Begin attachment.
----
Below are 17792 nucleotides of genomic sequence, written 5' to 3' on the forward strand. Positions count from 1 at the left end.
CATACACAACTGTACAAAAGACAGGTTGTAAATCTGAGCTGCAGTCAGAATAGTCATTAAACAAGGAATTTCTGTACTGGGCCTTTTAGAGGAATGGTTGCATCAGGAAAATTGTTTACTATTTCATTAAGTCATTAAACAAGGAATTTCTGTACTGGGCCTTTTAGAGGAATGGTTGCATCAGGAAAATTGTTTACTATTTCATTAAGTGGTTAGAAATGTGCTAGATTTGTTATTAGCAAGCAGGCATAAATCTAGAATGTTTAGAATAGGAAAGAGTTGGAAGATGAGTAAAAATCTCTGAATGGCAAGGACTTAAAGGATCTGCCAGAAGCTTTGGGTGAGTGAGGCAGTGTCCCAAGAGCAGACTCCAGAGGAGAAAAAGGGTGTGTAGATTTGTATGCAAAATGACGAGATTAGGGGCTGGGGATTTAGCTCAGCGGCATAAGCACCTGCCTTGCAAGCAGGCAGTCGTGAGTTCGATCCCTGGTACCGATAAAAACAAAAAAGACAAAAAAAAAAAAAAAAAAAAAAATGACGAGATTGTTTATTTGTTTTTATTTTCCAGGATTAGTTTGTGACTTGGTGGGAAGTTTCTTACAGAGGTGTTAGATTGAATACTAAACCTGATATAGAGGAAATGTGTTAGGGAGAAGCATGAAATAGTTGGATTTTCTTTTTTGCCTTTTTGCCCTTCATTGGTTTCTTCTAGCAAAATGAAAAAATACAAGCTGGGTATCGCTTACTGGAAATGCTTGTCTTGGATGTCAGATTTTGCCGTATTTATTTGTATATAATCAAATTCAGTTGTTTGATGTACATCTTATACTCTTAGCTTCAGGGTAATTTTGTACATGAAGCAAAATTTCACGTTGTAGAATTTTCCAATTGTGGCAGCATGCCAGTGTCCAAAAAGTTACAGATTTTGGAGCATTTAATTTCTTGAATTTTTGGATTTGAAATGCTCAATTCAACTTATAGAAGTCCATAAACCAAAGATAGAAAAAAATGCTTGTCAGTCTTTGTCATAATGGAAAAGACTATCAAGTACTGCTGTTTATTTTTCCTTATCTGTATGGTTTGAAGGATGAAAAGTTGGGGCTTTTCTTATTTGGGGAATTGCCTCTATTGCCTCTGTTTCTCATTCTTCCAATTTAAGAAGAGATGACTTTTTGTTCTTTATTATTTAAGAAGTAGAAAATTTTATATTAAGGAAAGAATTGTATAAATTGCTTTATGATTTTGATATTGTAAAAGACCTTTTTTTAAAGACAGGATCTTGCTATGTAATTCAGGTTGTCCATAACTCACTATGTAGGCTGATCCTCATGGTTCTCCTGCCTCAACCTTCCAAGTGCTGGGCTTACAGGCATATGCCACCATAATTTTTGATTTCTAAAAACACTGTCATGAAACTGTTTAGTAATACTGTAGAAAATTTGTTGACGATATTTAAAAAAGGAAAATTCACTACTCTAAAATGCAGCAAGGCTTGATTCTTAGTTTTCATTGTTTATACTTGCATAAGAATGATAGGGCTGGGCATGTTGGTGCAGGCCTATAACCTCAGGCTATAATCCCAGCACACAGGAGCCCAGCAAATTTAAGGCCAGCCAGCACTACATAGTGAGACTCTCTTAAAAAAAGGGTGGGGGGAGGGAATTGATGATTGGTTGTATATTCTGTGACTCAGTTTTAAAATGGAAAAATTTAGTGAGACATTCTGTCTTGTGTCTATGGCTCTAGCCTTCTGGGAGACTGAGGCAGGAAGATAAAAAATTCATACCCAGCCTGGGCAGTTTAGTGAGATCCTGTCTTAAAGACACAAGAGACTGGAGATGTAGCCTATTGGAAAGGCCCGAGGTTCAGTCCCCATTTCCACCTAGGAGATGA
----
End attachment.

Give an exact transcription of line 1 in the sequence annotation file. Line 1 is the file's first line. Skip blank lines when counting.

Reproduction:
Below are 17792 nucleotides of genomic sequence, written 5' to 3' on the forward strand. Positions count from 1 at the left end.